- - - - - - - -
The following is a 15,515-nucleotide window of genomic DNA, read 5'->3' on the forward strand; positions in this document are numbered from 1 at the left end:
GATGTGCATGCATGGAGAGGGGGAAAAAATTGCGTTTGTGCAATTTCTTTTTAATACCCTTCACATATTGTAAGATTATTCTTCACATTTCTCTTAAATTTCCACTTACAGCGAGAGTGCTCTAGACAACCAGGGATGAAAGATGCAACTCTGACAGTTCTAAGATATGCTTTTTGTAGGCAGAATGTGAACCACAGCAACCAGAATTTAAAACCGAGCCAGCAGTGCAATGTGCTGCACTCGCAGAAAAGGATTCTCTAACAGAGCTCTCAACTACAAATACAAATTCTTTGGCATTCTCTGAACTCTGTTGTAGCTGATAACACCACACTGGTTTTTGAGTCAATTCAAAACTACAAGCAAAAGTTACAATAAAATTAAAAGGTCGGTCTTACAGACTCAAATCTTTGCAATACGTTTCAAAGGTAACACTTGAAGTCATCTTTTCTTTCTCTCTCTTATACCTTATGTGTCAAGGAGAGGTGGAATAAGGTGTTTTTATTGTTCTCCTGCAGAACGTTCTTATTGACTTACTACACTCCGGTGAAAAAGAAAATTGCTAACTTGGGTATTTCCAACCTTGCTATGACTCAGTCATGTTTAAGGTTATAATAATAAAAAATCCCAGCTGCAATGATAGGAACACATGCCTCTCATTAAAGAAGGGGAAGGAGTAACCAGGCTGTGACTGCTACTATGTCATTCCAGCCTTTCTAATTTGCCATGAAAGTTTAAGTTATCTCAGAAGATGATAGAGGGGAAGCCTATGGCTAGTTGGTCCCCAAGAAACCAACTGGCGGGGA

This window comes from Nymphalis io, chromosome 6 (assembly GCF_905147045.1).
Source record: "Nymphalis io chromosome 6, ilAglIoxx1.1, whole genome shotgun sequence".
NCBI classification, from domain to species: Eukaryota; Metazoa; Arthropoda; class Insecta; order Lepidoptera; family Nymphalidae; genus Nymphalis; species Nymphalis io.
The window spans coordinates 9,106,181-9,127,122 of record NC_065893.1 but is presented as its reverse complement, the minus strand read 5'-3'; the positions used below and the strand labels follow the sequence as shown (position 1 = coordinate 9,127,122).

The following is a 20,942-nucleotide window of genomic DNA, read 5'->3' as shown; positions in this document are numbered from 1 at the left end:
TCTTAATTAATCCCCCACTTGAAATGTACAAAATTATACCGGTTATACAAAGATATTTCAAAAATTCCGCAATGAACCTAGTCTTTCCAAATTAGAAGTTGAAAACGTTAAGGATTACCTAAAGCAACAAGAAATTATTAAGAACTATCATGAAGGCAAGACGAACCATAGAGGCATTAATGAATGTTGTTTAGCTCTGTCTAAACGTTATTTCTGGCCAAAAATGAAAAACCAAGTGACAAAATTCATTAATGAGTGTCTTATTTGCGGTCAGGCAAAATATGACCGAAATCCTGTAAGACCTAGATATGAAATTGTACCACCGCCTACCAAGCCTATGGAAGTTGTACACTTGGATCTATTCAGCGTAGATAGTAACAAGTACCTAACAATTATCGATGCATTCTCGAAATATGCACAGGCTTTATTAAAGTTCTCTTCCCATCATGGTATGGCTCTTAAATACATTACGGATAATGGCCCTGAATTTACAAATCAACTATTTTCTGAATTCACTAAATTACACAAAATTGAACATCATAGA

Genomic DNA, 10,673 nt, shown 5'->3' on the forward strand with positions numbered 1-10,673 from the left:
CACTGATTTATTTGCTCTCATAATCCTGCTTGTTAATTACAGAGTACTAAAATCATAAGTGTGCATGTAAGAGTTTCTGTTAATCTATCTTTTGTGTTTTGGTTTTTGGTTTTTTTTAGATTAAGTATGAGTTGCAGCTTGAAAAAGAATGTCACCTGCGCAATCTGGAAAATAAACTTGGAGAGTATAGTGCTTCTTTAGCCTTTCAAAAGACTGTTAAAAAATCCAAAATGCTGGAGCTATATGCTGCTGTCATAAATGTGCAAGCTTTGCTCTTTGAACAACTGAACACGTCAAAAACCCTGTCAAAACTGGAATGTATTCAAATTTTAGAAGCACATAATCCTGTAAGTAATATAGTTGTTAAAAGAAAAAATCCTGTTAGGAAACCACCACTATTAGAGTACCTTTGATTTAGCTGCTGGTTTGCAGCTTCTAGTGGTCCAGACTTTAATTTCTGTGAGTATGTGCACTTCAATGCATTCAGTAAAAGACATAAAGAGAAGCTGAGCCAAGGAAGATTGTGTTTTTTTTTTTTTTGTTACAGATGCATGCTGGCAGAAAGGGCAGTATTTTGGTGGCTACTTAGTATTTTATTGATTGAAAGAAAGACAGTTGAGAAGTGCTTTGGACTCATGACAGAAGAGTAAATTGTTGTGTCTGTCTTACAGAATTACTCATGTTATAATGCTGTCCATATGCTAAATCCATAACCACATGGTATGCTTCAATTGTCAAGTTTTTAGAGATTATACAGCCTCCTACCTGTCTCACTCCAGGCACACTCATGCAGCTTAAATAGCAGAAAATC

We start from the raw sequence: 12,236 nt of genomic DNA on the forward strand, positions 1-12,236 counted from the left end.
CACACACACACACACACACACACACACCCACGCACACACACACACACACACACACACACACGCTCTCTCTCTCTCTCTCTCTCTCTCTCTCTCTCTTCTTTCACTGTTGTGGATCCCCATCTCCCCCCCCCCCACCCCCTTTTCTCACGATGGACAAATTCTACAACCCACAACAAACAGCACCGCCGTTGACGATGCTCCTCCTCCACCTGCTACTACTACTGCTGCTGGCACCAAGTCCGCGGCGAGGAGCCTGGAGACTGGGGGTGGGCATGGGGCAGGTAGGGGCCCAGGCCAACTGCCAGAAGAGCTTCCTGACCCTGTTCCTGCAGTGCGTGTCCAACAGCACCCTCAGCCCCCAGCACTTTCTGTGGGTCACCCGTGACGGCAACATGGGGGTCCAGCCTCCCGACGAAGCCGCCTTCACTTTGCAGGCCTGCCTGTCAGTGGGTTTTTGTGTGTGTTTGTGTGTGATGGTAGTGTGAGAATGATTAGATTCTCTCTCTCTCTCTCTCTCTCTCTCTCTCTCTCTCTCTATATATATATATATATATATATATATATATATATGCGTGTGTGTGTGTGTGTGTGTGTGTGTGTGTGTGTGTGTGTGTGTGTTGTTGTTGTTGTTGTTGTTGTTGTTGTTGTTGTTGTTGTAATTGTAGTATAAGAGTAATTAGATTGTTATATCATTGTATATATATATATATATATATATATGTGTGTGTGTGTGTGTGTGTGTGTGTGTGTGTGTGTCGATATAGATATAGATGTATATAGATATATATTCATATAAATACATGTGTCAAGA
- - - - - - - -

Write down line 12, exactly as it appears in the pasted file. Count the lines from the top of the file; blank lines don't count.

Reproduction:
CACACACACACACACACACACACACACCCACGCACACACACACACACACACACACACACACGCTCTCTCTCTCTCTCTCTCTCTCTCTCTCTCTCTTCTTTCACTGTTGTGGATCCCCATCTCCCCCCCCCCCACCCCCTTTTCTCACGATGGACAAATTCTACAACCCACAACAAACAGCACCGCCGTTGACGATGCTCCTCCTCCACCTGCTACTACTACTGCTGCTGGCACCAAGTCCGCGGCGAGGAGCCTGGAGACTGGGGGTGGGCATGGGGCAGGTAGGGGCCCAGGCCAACTGCCAGAAGAGCTTCCTGACCCTGTTCCTGCAGTGCGTGTCCAACAGCACCCTCAGCCCCCAGCACTTTCTGTGGGTCACCCGTGACGGCAACATGGGGGTCCAGCCTCCCGACGAAGCCGCCTTCACTTTGCAGGCCTGCCTGTCAGTGGGTTTTTGTGTGTGTTTGTGTGTGATGGTAGTGTGAGAATGATTAGATTCTCTCTCTCTCTCTCTCTCTCTCTCTCTCTCTCTCTCTATATATATATATATATATATATATATATATATATGCGTGTGTGTGTGTGTGTGTGTGTGTGTGTGTGTGTGTGTGTGTGTGTTGTTGTTGTTGTTGTTGTTGTTGTTGTTGTTGTTGTTGTAATTGTAGTATAAGAGTAATTAGATTGTTATATCATTGTATATATATATATATATATATATATGTGTGTGTGTGTGTGTGTGTGTGTGTGTGTGTGTGTCGATATAGATATAGATGTATATAGATATATATTCATATAAATACATGTGTCAAGA